MDaemon Pro delivers a full plate of features, so many that I couldn't hope to cover them all in a short review. Furthermore, Deerfield.com offers several MDaemon Pro add-ons including the MailScan virus checker and the RelayFax fax-to-mail gateway.

The only way to know whether MDaemon Pro and its options are a fit for your shop is to try them out (Deerfield.com provides full-function trial downloads of its products). I think you'll be surprised by how well MDaemon Pro 3.0 performs even under fairly demanding conditions. If all you need is solid e-mail for several hundred or a few thousand users, don't overspend on groupware. Give MDaemon Pro a shake.

Tom Yager is an InfoWorld senior analyst. He can be reached at tyager@maxx.net.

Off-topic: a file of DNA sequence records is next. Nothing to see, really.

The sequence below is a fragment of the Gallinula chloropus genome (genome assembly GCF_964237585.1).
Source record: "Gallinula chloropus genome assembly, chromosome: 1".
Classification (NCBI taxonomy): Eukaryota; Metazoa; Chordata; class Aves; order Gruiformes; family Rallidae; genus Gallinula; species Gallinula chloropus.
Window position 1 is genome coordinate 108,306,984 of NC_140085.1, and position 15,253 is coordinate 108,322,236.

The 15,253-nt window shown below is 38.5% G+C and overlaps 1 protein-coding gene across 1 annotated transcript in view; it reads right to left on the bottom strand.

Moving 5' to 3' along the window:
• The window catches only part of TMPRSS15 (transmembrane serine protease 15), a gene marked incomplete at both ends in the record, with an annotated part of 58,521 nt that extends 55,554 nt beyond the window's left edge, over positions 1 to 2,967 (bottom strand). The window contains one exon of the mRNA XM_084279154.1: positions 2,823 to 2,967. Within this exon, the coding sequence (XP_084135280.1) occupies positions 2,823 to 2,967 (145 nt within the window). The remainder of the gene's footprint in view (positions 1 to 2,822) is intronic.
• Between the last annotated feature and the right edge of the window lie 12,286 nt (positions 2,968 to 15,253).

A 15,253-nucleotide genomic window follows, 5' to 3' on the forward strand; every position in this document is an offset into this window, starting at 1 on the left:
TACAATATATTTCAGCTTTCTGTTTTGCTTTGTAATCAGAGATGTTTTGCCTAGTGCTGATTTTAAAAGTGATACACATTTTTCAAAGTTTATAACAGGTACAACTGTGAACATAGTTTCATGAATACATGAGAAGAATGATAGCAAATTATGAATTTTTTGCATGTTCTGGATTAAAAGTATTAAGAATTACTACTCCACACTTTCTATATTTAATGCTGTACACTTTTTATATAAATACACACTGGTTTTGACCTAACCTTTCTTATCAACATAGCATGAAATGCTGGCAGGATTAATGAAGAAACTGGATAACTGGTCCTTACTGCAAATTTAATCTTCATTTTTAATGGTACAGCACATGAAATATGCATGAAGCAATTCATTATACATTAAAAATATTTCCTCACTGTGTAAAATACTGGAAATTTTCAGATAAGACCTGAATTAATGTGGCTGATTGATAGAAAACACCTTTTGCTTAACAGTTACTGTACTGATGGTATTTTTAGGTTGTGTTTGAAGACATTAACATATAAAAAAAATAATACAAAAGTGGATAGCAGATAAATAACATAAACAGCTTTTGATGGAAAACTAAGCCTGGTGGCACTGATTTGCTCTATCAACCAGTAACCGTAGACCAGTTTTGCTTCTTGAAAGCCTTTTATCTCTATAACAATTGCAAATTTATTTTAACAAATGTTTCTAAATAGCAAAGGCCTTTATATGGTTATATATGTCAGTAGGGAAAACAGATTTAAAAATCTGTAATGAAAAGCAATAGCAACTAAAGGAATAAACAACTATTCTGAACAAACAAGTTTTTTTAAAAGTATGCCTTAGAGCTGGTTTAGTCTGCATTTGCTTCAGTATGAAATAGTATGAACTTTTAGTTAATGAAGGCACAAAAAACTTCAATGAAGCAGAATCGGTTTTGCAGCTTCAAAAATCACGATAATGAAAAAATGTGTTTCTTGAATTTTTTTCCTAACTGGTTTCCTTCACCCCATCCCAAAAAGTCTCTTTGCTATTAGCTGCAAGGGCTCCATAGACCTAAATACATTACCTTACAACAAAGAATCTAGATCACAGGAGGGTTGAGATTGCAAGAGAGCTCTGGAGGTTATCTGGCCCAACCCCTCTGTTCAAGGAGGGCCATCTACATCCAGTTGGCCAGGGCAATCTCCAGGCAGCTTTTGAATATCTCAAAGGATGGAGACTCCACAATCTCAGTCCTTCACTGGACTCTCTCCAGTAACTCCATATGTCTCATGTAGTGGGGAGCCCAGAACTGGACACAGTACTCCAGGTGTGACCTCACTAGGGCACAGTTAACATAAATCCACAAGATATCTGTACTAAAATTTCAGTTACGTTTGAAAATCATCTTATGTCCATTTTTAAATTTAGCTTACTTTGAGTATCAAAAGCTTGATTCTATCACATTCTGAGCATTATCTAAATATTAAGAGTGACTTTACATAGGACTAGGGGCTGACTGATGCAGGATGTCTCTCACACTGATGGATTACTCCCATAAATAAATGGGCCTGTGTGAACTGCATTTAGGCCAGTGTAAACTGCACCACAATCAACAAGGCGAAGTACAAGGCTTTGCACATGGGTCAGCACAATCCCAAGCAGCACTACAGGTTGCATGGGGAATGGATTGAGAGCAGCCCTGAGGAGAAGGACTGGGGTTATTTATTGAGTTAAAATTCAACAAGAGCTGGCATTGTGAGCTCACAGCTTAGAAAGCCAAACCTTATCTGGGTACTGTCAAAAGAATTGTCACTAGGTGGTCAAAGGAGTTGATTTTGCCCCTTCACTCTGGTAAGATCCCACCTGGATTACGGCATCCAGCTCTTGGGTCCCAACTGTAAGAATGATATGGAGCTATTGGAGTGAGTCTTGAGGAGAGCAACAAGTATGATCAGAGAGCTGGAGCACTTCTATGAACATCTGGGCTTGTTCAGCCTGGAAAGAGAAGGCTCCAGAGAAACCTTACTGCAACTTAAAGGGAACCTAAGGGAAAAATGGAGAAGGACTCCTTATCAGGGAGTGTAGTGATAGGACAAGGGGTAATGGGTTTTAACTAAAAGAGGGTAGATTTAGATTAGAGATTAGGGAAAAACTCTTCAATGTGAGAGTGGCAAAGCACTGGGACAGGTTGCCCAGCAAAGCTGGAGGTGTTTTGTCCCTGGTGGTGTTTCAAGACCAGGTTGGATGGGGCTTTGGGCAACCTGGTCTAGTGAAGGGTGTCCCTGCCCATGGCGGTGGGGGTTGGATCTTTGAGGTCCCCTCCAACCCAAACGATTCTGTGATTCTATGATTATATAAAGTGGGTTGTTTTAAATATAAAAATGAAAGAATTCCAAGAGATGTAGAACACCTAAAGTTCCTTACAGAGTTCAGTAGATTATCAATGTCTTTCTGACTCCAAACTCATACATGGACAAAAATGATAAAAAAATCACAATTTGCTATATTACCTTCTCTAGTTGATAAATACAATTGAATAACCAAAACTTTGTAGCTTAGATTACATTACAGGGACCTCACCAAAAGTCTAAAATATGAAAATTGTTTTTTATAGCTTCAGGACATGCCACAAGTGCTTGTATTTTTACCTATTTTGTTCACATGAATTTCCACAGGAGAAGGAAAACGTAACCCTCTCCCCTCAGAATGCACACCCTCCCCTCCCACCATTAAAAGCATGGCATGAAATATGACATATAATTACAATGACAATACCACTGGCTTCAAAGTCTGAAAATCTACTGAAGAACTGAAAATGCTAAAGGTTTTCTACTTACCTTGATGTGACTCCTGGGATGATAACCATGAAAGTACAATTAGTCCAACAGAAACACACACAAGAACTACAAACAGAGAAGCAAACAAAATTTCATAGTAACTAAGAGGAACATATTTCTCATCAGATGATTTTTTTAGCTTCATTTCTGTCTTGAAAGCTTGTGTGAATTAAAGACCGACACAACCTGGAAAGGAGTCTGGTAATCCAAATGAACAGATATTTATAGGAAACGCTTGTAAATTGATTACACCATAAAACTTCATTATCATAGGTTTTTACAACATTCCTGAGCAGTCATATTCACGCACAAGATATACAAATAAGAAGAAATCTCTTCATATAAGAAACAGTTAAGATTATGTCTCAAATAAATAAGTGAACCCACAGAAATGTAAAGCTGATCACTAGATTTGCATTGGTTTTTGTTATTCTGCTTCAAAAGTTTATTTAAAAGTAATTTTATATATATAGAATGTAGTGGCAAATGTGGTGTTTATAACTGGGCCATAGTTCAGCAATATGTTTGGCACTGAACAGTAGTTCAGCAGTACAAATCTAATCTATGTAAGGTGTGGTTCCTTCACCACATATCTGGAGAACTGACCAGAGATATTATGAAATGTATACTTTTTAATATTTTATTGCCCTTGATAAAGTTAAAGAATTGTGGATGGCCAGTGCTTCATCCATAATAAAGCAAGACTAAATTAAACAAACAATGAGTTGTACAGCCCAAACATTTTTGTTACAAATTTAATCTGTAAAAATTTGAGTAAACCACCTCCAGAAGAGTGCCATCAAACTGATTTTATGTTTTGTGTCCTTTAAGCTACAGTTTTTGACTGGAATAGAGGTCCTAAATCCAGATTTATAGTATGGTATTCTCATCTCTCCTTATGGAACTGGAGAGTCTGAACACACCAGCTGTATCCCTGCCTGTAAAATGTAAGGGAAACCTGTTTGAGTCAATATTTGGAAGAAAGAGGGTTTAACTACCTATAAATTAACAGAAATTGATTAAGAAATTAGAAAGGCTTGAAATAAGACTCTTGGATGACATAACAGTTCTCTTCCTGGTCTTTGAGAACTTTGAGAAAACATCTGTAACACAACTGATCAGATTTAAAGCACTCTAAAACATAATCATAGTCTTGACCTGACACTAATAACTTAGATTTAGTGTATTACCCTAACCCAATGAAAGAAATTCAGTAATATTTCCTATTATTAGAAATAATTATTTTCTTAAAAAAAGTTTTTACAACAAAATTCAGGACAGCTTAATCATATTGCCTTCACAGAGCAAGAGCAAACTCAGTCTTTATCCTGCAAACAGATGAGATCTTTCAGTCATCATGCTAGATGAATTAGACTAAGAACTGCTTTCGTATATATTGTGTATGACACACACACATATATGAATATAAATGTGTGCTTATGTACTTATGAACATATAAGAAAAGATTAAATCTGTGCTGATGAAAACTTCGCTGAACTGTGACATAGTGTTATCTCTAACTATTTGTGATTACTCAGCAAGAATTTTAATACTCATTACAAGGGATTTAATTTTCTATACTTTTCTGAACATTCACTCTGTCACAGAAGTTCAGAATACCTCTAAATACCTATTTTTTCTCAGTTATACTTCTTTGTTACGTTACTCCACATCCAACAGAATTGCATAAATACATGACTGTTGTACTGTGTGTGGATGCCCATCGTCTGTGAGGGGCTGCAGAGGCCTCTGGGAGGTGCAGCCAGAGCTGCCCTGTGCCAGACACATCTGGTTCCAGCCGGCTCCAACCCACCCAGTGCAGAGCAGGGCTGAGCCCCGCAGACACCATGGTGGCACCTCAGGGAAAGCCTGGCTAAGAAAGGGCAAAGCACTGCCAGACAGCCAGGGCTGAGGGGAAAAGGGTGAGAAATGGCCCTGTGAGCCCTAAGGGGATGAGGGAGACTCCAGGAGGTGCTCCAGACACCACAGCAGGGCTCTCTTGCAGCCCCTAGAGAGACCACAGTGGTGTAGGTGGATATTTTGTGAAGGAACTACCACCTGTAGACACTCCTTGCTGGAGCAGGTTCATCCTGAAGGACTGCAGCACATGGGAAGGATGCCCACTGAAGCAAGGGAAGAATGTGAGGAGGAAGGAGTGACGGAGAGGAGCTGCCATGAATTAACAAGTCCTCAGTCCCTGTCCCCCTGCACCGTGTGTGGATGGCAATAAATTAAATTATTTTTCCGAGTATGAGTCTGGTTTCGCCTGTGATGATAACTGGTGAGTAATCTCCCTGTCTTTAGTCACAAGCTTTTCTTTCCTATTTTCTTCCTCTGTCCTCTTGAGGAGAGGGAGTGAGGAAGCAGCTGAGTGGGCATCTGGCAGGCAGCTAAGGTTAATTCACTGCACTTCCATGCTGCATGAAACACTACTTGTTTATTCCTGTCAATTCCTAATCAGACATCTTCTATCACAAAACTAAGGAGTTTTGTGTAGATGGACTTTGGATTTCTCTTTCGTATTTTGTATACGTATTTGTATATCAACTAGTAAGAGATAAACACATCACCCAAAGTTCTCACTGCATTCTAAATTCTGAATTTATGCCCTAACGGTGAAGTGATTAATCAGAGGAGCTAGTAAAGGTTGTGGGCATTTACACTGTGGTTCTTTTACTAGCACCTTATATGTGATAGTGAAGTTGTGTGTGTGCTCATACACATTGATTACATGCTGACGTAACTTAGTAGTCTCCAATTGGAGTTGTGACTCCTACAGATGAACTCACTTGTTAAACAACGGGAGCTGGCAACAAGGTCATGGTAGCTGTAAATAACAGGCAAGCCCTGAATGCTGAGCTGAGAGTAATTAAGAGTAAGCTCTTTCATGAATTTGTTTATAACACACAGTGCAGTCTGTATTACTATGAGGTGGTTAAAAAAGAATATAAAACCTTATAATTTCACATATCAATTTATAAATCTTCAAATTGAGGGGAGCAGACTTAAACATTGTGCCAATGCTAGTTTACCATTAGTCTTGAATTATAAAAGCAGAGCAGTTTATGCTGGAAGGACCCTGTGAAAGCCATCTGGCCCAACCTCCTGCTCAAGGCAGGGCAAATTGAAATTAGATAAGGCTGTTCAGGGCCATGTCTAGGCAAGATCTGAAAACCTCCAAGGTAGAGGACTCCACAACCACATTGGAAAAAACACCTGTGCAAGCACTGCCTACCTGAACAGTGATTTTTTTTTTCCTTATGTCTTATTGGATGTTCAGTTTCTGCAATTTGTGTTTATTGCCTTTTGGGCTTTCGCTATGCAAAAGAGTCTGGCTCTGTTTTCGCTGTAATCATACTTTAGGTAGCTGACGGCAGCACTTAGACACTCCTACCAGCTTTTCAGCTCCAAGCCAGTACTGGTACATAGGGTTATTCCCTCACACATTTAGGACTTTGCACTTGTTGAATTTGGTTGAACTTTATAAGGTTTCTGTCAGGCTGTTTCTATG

THE BOTTOM LINE: VERY GOOD

MDaemon Pro 3.0

Business Case: MDaemon Pro 3.0 is a nimble, low-cost mail server suitable to sites with up to a few thousand users. It sets up quickly, runs well on smaller (and shared) servers, and supports all kinds of mail clients, including Web browsers. Its spam-blocking features alone are worth the purchase price.

Technology Case: With support for POP3, IMAP4, and HTTP protocols, MDaemon covers all the email bases. One MDaemon Pro server manages multiple domains and IP addresses. A supplied programming interface links applications to the mail system.

Pros:

+ Complete set of e-mail features

+ Extremely affordable

+ Powerful blocking of unsolicited e-mail+ Programming hooks for custom developmentCons:

- Lacks LDAP support

- Lacks load balancing

Cost: $1,499 for unlimited mailboxes; prices start at $299.95 for six mailboxesPlatform(s): Windows 95/98/2000, Windows NTDeerfield.com, Gaylord, Minnesota; (517) 732-8856; mdaemon.deerfield.com.